The Archdiocese of Vancouver has launched a program focused on Catholics from the Philippines.
According to the B.C. Catholic newspaper, it is the first-ever ministry for Filipino Catholics in the diocese.
“We realize that, even if as a church we’re not doing anything directly with the Filipinos, they are still populating our parishes and making the parishes alive,” said Deacon Greg Barcelon, the coordinator of the new ministry, in the newspaper’s report.
The B.C. Catholic paper noted that Filipinos have a significant presence in Metro Vancouver.
The newspaper cited the most recent numbers from Statistics Canada that there were 112,090 Filipinos living in Metro Vancouver in 2011.
“What more can we do for them to draw them closer to the parishes?”
There has never before been an archdiocesan ministry specifically for Catholic Filipinos.
“We want them to move from being devotees to being disciples,” the deacon said.
“Filipinos are devotees. They have very strong devotions to Mother Mary or the saints, but they are not disciples. They have a very strong expression of the faith, but it’s often just ‘me and my God.'”
According to the B.C. Catholic paper’s report, Barcelon has a four-part mandate for the ministry. The first part is about helping pastors and Filipinos connect.
“Many pastors do not understand Filipino culture,” he said. For example, a common practice among people from the Philippines, especially those new to Canada, is to show respect by touching the hands of their priests and of people who are older than them to their foreheads.
“Many priests are not comfortable with that,” perhaps because they are unaware of what it means, he said. “It’s asking for a blessing.”
People from the Philippines are often “very personal,” added Barcelon in the paper’s report.
“They go for a priest who somehow cares for them or exhibits interest in them. If you don’t exhibit interest in them, they will run to the next parish.”
That’s why he’s so interested in making disciples. “When they become disciples, it doesn’t matter who the priest is. When you’re a disciple, you’re with the Lord, and whether the priest is nice to you or not, it doesn’t matter. You stay in the parish.”
The second part of his mandate is to connect Filipino Catholic associations. There are many groups, such as Bukas Loob Sa Diyos and Couples for Christ, that are thriving in the diocese.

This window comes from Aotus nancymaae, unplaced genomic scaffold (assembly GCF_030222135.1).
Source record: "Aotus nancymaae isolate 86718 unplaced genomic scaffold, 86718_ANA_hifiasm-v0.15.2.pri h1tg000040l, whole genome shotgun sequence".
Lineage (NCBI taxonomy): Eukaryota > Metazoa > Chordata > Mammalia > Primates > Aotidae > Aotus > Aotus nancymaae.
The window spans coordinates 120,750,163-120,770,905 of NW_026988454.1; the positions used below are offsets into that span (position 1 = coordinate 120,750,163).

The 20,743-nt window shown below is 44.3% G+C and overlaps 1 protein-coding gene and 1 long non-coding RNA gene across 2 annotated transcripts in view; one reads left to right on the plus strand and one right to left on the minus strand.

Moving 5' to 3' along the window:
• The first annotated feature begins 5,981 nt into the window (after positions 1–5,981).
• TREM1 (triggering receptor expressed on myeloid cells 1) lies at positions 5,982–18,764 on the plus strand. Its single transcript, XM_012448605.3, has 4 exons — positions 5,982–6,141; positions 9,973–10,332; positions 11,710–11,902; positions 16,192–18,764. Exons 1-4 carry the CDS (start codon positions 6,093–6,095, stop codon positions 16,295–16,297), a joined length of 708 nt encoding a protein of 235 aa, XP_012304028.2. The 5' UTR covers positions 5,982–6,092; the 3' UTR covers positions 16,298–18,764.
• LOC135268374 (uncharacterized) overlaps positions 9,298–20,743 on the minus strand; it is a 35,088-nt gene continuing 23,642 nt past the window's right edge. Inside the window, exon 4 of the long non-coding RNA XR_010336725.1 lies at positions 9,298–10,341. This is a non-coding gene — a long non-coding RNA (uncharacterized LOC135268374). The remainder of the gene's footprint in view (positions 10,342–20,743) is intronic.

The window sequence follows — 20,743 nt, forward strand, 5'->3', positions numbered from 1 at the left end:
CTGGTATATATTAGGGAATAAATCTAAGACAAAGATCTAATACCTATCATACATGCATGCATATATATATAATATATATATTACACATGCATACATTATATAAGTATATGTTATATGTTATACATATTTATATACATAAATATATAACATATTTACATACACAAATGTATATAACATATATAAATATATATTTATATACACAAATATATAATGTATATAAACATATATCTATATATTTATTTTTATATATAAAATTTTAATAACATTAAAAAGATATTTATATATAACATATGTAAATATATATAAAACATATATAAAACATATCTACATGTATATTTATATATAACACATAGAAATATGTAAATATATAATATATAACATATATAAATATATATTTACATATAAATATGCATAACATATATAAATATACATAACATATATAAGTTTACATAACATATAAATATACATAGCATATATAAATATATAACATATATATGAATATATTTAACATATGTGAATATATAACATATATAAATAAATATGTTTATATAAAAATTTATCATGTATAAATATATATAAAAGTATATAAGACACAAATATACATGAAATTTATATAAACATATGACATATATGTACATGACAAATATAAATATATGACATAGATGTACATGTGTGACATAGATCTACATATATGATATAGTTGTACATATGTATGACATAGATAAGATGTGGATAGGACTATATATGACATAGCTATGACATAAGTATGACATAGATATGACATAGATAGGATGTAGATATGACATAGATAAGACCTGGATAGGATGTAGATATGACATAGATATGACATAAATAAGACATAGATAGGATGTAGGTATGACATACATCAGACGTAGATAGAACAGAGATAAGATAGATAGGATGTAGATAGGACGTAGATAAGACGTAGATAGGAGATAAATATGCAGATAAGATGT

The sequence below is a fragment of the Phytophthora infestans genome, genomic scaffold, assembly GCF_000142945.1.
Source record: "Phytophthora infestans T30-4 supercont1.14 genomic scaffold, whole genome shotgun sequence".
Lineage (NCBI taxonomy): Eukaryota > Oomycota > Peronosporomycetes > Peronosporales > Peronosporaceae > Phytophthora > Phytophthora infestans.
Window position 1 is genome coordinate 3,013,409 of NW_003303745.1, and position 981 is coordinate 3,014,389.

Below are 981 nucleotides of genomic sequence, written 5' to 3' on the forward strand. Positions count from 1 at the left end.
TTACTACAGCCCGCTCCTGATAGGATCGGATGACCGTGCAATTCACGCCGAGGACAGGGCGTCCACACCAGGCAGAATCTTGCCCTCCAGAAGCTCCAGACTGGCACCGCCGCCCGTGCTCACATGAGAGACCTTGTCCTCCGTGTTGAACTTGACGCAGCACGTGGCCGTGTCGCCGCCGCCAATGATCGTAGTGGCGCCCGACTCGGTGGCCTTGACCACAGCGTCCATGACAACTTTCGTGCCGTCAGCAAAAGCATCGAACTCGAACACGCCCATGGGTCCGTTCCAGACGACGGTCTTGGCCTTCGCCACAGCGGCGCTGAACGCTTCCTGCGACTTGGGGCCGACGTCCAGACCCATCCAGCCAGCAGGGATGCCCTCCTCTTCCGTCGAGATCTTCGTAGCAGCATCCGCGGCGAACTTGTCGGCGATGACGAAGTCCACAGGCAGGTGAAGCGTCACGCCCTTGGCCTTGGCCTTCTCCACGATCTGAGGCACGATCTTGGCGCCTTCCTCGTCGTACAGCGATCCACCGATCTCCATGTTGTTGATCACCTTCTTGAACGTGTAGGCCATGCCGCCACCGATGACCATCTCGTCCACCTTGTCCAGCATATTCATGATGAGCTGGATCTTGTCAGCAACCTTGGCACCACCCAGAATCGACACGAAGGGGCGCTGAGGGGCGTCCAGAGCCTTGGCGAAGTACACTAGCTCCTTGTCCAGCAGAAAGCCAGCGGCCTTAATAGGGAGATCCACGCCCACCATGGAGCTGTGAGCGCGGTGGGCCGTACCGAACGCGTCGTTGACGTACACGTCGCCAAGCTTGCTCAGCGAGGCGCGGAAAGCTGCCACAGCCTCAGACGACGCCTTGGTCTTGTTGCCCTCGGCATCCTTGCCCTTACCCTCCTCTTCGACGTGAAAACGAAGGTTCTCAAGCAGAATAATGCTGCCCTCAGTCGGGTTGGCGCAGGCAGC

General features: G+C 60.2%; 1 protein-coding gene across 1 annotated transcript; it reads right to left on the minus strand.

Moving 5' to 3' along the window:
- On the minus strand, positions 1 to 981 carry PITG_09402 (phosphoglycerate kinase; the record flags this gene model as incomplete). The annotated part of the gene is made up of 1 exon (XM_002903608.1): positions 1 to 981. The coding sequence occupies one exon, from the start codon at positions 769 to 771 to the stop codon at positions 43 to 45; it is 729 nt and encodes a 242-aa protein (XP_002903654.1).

“They are growing, but our parishes are not growing” because these groups often function outside parishes. Deacon Barcelon hopes to work with these organizations to find out how they can work more closely with parishes.
The third part of his mandate has to do with leadership: there are “very few Filipinos in leadership,” although there are so many of them in the archdiocese.
In 2015, there were 165 priests in active ministry in the diocese, but only about 12 from the Philippines. Of 22 seminarians now in the diocese, three are Filipino.
The same trend runs through local Catholic Women’s League and Knights of Columbus chapters, the deacon said.
The Knights of Columbus have B.C. and Yukon state deputy Arcie Lim, but few other Filipino leaders. “You see the discrepancy in terms of representation. The Filipinos are very strong communally but weak individually.”
His peers are willing to act as extraordinary ministers of the Eucharist or provide food for events, but few become leaders, and those who do, gravitate toward organizations outside their parishes.
The B.C. Catholic paper reported that the fourth part of his mandate is to provide public celebrations, including a massive event at Rogers Arena in about three years.
Barcelon has his eyes set on Cardinal Luis Antonio Tagle of Manila as the big name speaker. “If we are big and numerous, there is a lot of opportunity to witness to our faith publicly.”
The ministry was launched Oct. 16, the B.C. Catholic reported.
Father Donald Larson, who attended the launch, promoted Filipino feasts and traditions at St. Patrick’s in Vancouver after he became pastor in 1995.
“I knew they had a strong Catholic culture and it would be beneficial if they were more engaged in the life of the parish,” he said. “Some of them are involved, but lots of them are not involved.”
They celebrated various devotions and feasts, including the Christmas celebration Simbang Gabi. In about 1997, he was part of an effort to put together an association of Catholic Filipinos. “It didn’t go very far.”
After the Eucharistic Congress in the Philippines in January, the idea of a Filipino ministry was revived. “I think there is a great potential,” said Father Larson, now the pastor of All Saints Parish.
“The Filipinos are already greatly involved in the diocese, but there is potential for a deeper level of engagement. We look forward to what they can bring to the life of the archdiocese,” Father Larson said in the B.C. Catholic paper’s report.